Staphylococcus aureus is the most important causative agent of subclinical mastitis in cattle resulting in reduced milk production and quality. Methicillin-resistant S. aureus (MRSA) strains has a clear zoonotic relevance, especially in the case of occupational exposure. The aim of the study was to evaluate the prevalence of S. aureus and MRSA in bulk tank milk (BTM) from dairy cattle herds in the Lombardy Region (Northern Italy) and to identify the main MRSA circulating genotypes. MRSA strains were characterized by susceptibility testing, multi-locus sequence typing (MLST), spa typing and SCCmec typing. A total 844 BTM samples were analysed and S. aureus and MRSA were detected in 47·2% and 3·8% of dairy herds, respectively. MLST showed that the majority (28/32) of isolates belonged to the typical livestock-associated lineages: ST398, ST97 and ST1. Interestingly, in this study we report for the first time the new ST3211, a single locus variant of ST(CC)22, with the newly described 462 aroE allele. Our study indicates high diffusion of S. aureus mastitis and low, but not negligible, prevalence of MRSA in the considered area, suggesting the need for planning specific control programmes for bovine mastitis caused by S. aureus, especially when MRSA is implicated.
Nuclear Star Clusters (NSCs) are commonly observed in the centers of most galaxies, including our Milky Way (MW). While their study can reveal important information about the innermost regions of galaxies, the physical processes regulating their formation are still poorly understood. We explore a possible merger origin of NSCs by studying direct N-body simulations of globular clusters (GCs) that are initially randomly distributed in the outskirts and consecutively infall to the center of a MW-like nuclear bulge. We find that the NSC that forms through this process shows a significant amount of rotation, and both morphological and kinematic properties are comparable with observations of the MW NSC. We show that no fine-tuning of the orientation of the infalling GCs is necessary to result in a rotating NSC. This study shows the plausibility of the cluster infall scenario and can help towards setting better constraints to the formation history of NSCs.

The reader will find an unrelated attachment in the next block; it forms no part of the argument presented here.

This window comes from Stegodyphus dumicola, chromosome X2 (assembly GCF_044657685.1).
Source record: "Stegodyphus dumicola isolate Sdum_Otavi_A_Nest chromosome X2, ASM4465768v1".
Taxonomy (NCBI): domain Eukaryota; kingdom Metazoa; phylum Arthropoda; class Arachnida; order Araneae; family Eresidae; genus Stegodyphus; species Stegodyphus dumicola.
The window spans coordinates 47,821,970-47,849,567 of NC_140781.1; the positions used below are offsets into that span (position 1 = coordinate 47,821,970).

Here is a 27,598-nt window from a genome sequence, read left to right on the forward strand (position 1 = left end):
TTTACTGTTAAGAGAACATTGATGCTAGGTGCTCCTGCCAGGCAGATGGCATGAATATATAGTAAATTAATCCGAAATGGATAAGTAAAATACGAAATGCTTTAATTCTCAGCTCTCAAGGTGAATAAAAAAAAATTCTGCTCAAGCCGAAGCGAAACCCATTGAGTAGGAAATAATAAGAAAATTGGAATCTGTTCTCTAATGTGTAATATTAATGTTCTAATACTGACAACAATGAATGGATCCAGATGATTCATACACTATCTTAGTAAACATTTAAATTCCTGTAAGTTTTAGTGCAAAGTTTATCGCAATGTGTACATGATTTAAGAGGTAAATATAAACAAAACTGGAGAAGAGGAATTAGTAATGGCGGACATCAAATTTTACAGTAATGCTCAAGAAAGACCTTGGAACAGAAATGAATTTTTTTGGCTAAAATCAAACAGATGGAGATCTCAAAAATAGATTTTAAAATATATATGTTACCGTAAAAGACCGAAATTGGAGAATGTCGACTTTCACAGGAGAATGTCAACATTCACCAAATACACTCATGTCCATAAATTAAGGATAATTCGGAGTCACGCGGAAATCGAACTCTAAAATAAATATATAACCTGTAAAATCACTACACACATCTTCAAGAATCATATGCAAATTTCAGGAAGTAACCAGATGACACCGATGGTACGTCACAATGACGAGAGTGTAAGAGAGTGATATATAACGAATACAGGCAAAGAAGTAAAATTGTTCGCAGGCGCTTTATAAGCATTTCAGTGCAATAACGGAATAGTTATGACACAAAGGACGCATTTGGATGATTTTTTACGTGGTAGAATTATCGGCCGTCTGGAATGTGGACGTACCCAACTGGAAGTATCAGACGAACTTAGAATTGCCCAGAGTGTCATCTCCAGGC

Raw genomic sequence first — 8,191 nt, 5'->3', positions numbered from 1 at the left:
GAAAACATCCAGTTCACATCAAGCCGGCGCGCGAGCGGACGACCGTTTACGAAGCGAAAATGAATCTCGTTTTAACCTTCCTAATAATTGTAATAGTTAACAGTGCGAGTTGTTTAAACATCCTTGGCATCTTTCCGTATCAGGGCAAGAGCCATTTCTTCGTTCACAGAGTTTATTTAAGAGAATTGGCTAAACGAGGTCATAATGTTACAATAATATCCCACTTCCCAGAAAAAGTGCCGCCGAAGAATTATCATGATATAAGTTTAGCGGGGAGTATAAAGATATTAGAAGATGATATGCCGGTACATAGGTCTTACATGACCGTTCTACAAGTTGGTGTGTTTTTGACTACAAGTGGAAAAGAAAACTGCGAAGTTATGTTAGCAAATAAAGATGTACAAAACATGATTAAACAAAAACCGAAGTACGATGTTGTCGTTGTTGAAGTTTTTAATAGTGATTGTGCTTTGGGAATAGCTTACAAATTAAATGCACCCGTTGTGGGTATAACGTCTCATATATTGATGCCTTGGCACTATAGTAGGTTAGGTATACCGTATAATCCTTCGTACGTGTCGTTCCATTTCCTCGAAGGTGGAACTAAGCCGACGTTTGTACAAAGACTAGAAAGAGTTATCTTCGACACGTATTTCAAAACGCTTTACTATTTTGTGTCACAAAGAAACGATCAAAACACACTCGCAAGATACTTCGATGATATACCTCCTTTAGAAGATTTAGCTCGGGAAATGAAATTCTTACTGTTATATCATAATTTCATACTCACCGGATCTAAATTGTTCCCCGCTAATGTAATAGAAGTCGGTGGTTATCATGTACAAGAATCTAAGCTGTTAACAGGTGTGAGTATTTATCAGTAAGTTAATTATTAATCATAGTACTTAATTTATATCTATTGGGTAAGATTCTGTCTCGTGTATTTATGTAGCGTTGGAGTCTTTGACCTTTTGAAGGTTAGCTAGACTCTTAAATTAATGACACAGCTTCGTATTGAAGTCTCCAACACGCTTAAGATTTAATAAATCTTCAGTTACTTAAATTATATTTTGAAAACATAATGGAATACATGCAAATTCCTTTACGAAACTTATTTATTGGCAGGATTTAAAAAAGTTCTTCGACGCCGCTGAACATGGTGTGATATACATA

Brazil is one of the most important soybean producers in the world. Soybean is a very important crop for the country as it is used for several purposes, from food to biodiesel production. The levels of soybean yield in the different growing regions of the country vary substantially, which results in yield gaps of considerable magnitude. The present study aimed to investigate the soybean yield gaps in Brazil, their magnitude and causes, as well as possible solutions for a more sustainable production. The concepts of yield gaps were reviewed and their values for the soybean crop determined in 15 locations across Brazil. Yield gaps were determined using potential and attainable yields, estimated by a crop simulation model for the main maturity groups of each region, as well as the average actual famers’ yield, obtained from national surveys provided by the Brazilian Government for a period of 32 years (1980–2011). The results showed that the main part of the yield gap was caused by water deficit, followed by sub-optimal crop management. The highest yield gaps caused by water deficit were observed mainly in the south of Brazil, with gaps higher than 1600 kg/ha, whereas the lowest were observed in Tapurah, Jataí, Santana do Araguaia and Uberaba, between 500 and 1050 kg/ha. The yield gaps caused by crop management were mainly concentrated in South-central Brazil. In the soybean locations in the mid-west, north and north-east regions, the yield gap caused by crop management was <500 kg/ha. When evaluating the integrated effects of water deficit and crop management on soybean yield gaps, special attention should be given to Southern Brazil, which has total yield gaps >2000 kg/ha. For reducing the present soybean yield gaps observed in Brazil, several solutions should be adopted by growers, which can be summarized as irrigation, crop rotation and precision agriculture. Improved dissemination of agricultural knowledge and the use of crop simulation models as a tool for improving crop management could further contribute to reduce the Brazilian soybean yield gap.
In this paper we extend results due to Vogt on line bundles over Cousin groups to the case of domains stable by the maximal compact subgroup. This is used to show that the algebraic dimension of Oeljeklaus—Toma manifolds (OT-manifolds) is 0. In the last part we establish that certain Cousin groups, in particular those arising from the construction of OT-manifolds, have finite-dimensional irregularity.